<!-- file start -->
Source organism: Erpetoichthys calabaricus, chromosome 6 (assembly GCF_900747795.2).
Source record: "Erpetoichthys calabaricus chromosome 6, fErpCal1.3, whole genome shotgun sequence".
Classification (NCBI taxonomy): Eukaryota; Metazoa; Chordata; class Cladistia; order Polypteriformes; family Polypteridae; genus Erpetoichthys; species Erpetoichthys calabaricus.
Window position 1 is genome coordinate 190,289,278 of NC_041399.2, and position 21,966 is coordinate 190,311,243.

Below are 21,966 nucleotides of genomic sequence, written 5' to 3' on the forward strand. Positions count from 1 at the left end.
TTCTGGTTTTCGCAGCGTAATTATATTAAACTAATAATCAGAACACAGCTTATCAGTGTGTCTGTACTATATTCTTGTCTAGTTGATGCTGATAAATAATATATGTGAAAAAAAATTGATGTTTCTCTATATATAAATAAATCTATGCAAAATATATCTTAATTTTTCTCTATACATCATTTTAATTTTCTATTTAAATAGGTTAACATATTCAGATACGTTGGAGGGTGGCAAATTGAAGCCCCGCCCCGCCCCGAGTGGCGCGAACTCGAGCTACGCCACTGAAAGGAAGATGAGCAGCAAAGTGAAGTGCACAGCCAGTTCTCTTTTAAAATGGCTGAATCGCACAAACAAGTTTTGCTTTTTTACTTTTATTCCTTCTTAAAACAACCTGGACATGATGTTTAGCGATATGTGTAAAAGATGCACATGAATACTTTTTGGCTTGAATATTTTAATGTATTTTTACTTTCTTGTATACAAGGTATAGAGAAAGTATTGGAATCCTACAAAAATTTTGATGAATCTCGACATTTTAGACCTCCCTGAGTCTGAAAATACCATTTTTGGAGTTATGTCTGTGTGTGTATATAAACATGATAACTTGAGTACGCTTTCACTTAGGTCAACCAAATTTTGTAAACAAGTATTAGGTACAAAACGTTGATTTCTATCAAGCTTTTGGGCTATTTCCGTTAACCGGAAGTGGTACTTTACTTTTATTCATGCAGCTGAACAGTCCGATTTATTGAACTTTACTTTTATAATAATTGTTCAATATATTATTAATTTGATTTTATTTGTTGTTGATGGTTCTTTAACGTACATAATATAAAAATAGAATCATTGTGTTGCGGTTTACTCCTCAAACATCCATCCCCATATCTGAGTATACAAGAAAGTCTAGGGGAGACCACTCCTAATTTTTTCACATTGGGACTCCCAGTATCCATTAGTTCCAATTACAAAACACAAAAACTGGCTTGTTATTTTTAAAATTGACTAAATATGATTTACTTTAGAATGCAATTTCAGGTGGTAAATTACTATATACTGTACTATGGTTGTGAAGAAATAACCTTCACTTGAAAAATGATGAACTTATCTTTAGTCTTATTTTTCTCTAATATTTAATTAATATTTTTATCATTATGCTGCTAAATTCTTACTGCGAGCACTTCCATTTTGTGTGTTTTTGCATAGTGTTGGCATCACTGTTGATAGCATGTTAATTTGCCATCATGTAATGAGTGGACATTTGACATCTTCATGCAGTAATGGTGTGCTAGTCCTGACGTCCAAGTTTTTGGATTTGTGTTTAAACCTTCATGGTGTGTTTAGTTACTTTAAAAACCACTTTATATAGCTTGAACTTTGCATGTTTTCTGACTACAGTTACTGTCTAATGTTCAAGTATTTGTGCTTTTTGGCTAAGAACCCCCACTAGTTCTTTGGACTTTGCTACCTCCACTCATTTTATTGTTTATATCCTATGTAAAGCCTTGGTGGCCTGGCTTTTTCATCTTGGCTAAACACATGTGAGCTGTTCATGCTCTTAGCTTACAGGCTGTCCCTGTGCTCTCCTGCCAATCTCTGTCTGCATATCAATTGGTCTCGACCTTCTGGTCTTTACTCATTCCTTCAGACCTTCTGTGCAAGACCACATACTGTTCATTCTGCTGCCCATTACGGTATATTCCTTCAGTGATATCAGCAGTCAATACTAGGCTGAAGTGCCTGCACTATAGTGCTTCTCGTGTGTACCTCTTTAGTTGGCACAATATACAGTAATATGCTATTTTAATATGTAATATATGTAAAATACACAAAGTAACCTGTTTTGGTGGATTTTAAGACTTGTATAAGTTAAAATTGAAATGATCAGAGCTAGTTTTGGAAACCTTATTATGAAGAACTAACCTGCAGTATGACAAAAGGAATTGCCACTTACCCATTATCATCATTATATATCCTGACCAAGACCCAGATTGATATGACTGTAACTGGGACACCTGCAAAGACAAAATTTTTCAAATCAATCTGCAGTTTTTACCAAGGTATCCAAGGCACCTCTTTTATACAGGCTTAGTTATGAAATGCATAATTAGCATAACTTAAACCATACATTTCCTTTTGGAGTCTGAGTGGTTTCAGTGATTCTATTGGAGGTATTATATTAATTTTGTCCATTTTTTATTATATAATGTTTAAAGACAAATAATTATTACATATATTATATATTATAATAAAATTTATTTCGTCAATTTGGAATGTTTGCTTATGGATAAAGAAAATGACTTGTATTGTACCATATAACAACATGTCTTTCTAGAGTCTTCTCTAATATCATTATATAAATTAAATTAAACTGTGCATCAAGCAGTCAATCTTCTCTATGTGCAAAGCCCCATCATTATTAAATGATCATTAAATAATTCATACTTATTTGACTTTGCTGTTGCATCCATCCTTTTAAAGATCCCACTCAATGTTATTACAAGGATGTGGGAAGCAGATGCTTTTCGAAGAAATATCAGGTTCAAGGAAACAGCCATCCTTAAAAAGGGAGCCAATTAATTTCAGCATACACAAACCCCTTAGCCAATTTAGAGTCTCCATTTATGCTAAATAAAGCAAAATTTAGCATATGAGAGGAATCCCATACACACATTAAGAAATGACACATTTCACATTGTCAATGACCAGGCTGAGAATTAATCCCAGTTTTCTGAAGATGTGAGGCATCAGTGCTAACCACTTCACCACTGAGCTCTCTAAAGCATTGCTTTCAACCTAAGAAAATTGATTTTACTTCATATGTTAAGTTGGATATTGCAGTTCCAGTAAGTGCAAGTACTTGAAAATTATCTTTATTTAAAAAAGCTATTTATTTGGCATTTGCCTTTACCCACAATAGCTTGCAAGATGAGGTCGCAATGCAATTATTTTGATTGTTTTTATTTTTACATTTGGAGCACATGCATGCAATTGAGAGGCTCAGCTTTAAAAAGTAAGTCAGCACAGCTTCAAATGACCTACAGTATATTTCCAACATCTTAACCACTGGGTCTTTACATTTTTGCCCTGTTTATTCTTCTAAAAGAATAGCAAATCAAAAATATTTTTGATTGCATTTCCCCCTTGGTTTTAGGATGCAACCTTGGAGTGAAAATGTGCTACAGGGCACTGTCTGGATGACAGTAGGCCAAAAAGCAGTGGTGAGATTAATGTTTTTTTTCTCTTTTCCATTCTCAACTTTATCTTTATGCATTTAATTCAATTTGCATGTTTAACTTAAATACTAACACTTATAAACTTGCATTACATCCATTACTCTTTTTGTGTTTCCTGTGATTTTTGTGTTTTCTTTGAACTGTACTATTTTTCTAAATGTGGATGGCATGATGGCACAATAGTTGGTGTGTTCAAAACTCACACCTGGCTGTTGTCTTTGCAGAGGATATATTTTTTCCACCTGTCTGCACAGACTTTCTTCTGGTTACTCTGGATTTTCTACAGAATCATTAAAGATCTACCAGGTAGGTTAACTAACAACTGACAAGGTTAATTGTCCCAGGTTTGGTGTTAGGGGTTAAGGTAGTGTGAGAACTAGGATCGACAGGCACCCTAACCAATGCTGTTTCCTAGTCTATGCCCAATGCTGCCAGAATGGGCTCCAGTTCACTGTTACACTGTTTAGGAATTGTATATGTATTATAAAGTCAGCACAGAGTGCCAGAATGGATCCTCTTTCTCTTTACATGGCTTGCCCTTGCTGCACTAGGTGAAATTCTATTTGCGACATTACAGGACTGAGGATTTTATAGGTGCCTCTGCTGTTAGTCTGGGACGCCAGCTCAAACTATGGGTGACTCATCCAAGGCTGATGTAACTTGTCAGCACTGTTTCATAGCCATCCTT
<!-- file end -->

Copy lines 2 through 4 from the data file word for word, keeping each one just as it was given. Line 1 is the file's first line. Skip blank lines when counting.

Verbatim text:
Source record: "Erpetoichthys calabaricus chromosome 6, fErpCal1.3, whole genome shotgun sequence".
Classification (NCBI taxonomy): Eukaryota; Metazoa; Chordata; class Cladistia; order Polypteriformes; family Polypteridae; genus Erpetoichthys; species Erpetoichthys calabaricus.
Window position 1 is genome coordinate 190,289,278 of NC_041399.2, and position 21,966 is coordinate 190,311,243.